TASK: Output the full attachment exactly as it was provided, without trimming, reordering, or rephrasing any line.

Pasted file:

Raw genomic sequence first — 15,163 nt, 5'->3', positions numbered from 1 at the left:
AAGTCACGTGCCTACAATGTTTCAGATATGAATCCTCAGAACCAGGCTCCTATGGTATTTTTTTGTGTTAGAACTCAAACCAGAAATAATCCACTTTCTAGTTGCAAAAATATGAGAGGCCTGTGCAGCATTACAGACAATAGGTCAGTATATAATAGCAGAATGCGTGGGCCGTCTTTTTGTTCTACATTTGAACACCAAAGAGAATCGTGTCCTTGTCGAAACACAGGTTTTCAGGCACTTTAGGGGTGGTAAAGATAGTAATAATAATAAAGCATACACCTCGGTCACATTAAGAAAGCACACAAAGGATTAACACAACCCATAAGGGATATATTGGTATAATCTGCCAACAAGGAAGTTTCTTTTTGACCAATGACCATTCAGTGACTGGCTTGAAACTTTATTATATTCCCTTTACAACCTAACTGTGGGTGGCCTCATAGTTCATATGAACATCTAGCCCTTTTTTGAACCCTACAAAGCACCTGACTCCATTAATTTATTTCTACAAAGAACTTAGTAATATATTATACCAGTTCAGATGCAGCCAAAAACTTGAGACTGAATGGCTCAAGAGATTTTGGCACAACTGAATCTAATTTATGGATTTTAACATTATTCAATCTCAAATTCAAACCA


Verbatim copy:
Raw genomic sequence first — 15,163 nt, 5'->3', positions numbered from 1 at the left:
AAGTCACGTGCCTACAATGTTTCAGATATGAATCCTCAGAACCAGGCTCCTATGGTATTTTTTTGTGTTAGAACTCAAACCAGAAATAATCCACTTTCTAGTTGCAAAAATATGAGAGGCCTGTGCAGCATTACAGACAATAGGTCAGTATATAATAGCAGAATGCGTGGGCCGTCTTTTTGTTCTACATTTGAACACCAAAGAGAATCGTGTCCTTGTCGAAACACAGGTTTTCAGGCACTTTAGGGGTGGTAAAGATAGTAATAATAATAAAGCATACACCTCGGTCACATTAAGAAAGCACACAAAGGATTAACACAACCCATAAGGGATATATTGGTATAATCTGCCAACAAGGAAGTTTCTTTTTGACCAATGACCATTCAGTGACTGGCTTGAAACTTTATTATATTCCCTTTACAACCTAACTGTGGGTGGCCTCATAGTTCATATGAACATCTAGCCCTTTTTTGAACCCTACAAAGCACCTGACTCCATTAATTTATTTCTACAAAGAACTTAGTAATATATTATACCAGTTCAGATGCAGCCAAAAACTTGAGACTGAATGGCTCAAGAGATTTTGGCACAACTGAATCTAATTTATGGATTTTAACATTATTCAATCTCAAATTCAAACCA